“They say youstart out shooting what’s directly around you,” saysphotographer Lauren Dukoff. In her case, it just happened to be artistand folk singer Devendra Banhart, with whom she’s been bestfriends ever since a high school English teacher noted their similarwriting styles and introduced them. Blessed with unprecedented access tothe photogenic neo-hippie during his rise to fame, Dukoff built herportfolio traipsing through Topanga Canyon with Banhart and his merryband of indie musicians.
Dukoff was raised in Malibu, California inan artistic household: Her mother works for the Santa Monica Museum ofArt and her father is a director and a photographer. Mostly self-taught,Dukoff credits her mentor, photographer Autumn De Wilde, as a guidingforce. De Wilde, in turn, compliments Dukoff’s ability to gain hersubjects’ trust: “She is extraordinarily observant withoutmaking people feel watched or hunted.”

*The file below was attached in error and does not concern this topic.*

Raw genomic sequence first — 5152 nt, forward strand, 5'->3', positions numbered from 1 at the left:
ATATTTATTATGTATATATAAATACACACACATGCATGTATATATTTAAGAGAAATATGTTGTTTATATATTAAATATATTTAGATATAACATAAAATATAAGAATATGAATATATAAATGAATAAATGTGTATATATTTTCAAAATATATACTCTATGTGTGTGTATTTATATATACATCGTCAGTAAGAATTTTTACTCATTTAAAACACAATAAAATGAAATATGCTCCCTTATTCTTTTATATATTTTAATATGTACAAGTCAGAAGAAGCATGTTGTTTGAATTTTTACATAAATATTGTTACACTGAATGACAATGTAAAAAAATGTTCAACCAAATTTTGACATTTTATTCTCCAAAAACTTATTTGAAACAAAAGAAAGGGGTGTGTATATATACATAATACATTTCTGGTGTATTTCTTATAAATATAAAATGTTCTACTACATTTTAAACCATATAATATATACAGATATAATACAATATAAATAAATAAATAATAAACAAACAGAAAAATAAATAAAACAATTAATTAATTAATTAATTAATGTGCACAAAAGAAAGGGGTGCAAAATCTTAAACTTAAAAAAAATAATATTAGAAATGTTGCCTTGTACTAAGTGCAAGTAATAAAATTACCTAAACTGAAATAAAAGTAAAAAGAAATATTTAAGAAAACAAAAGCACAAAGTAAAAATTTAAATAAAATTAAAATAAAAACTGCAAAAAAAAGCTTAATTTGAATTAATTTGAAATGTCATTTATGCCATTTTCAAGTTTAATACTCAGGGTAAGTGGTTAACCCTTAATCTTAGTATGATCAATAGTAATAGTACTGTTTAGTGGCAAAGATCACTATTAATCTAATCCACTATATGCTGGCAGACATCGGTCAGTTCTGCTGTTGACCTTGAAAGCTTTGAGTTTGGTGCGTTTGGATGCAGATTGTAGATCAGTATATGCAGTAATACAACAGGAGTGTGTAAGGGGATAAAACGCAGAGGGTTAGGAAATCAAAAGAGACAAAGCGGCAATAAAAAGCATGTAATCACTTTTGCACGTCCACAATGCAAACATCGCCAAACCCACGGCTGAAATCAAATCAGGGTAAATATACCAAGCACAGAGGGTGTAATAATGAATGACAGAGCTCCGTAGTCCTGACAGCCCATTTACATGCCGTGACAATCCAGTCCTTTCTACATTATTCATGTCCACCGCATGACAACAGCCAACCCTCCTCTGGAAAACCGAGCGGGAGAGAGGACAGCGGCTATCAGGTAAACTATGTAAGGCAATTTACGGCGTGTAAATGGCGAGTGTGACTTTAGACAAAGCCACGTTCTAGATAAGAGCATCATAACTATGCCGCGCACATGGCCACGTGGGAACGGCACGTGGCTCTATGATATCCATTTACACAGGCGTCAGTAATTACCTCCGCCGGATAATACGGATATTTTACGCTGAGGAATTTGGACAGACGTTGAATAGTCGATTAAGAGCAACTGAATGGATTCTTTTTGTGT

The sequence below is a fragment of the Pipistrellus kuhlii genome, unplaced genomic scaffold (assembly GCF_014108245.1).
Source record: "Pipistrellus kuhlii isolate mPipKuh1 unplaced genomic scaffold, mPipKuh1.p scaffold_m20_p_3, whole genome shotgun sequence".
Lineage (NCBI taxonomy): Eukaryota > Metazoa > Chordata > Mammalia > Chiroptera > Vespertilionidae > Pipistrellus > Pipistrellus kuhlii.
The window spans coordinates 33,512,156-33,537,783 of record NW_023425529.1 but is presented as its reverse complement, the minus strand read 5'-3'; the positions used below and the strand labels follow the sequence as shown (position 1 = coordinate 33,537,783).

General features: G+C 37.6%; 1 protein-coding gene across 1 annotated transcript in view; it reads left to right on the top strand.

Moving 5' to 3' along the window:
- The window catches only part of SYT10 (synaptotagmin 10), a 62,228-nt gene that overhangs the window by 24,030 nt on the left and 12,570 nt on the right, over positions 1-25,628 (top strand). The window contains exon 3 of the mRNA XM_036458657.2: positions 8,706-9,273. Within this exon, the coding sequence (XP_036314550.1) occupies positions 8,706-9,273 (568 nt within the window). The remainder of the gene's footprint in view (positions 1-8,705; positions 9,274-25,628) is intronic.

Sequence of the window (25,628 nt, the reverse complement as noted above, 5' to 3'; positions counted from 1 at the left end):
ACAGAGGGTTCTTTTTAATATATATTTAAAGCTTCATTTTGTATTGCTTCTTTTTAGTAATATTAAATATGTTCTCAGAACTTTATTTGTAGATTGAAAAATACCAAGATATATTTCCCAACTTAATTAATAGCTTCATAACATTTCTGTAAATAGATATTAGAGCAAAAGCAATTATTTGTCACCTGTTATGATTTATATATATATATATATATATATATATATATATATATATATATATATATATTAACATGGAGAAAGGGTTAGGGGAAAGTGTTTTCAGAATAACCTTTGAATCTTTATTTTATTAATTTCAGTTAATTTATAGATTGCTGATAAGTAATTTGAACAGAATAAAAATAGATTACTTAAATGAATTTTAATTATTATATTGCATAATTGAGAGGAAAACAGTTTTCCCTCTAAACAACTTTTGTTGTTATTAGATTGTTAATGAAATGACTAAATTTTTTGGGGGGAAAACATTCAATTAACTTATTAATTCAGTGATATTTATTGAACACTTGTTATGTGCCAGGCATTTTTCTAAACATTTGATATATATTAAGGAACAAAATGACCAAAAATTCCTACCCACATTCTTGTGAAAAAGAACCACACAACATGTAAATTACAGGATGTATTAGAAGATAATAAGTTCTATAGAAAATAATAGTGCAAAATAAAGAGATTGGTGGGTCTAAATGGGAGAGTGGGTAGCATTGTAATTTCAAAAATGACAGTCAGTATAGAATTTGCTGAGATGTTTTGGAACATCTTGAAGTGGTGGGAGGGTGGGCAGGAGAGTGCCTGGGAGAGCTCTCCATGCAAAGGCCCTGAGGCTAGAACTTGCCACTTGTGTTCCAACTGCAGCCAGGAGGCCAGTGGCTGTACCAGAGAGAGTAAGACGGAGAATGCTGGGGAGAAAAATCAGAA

Dukoff’sstripped-down imagery is steeped in nostalgia; one almost expects along-haired John Lennon to walk into the frame. Conjuring thisclassic-rock era comes with its own anachronistic methods—Dukoffshoots with film and a Mamiya 645—and a sense of responsibility tocarry the flame for “rock doc” photography. Her photos havebeen published in Rolling Stone and Spin and were recentlyexhibited at the Hammer Museum. She says the show was great, except forone thing: “There were a lot of penises and my grandparents werethere.” This year, Chronicle Books will publish Family,Dukoff’s photos of Banhart and his loose-knit hippie collective.As she pages through the golden-lit spreads, Dukoff marvels that thismoment will be preserved as a sort of public photo album for her and herfriends. “When you find someone you connect with, you hold ontothem tight,” she says. Or, in Dukoff’s world, you take aphoto.